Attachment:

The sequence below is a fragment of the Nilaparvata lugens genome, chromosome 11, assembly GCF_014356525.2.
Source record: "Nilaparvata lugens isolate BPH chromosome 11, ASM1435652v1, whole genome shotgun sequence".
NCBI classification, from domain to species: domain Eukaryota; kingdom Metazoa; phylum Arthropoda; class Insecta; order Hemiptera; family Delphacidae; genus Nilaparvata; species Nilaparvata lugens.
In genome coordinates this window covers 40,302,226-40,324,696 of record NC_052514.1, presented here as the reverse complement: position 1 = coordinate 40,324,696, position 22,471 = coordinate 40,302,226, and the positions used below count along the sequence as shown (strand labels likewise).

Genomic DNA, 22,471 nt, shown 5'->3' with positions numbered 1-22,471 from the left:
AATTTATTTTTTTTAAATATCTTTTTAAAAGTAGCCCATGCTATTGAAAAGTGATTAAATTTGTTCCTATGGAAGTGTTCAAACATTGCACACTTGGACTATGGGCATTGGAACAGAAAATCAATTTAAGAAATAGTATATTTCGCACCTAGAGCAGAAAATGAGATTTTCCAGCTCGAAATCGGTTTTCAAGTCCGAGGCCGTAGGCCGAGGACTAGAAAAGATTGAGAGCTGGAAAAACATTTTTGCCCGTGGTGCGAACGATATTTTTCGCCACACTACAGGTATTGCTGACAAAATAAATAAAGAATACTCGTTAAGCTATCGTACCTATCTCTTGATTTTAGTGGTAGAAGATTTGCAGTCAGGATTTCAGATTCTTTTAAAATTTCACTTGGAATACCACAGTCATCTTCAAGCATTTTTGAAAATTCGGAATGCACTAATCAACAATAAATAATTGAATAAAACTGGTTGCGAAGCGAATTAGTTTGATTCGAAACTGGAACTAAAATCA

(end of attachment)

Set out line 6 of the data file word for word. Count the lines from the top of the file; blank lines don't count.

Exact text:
AATTTATTTTTTTTAAATATCTTTTTAAAAGTAGCCCATGCTATTGAAAAGTGATTAAATTTGTTCCTATGGAAGTGTTCAAACATTGCACACTTGGACTATGGGCATTGGAACAGAAAATCAATTTAAGAAATAGTATATTTCGCACCTAGAGCAGAAAATGAGATTTTCCAGCTCGAAATCGGTTTTCAAGTCCGAGGCCGTAGGCCGAGGACTAGAAAAGATTGAGAGCTGGAAAAACATTTTTGCCCGTGGTGCGAACGATATTTTTCGCCACACTACAGGTATTGCTGACAAAATAAATAAAGAATACTCGTTAAGCTATCGTACCTATCTCTTGATTTTAGTGGTAGAAGATTTGCAGTCAGGATTTCAGATTCTTTTAAAATTTCACTTGGAATACCACAGTCATCTTCAAGCATTTTTGAAAATTCGGAATGCACTAATCAACAATAAATAATTGAATAAAACTGGTTGCGAAGCGAATTAGTTTGATTCGAAACTGGAACTAAAATCA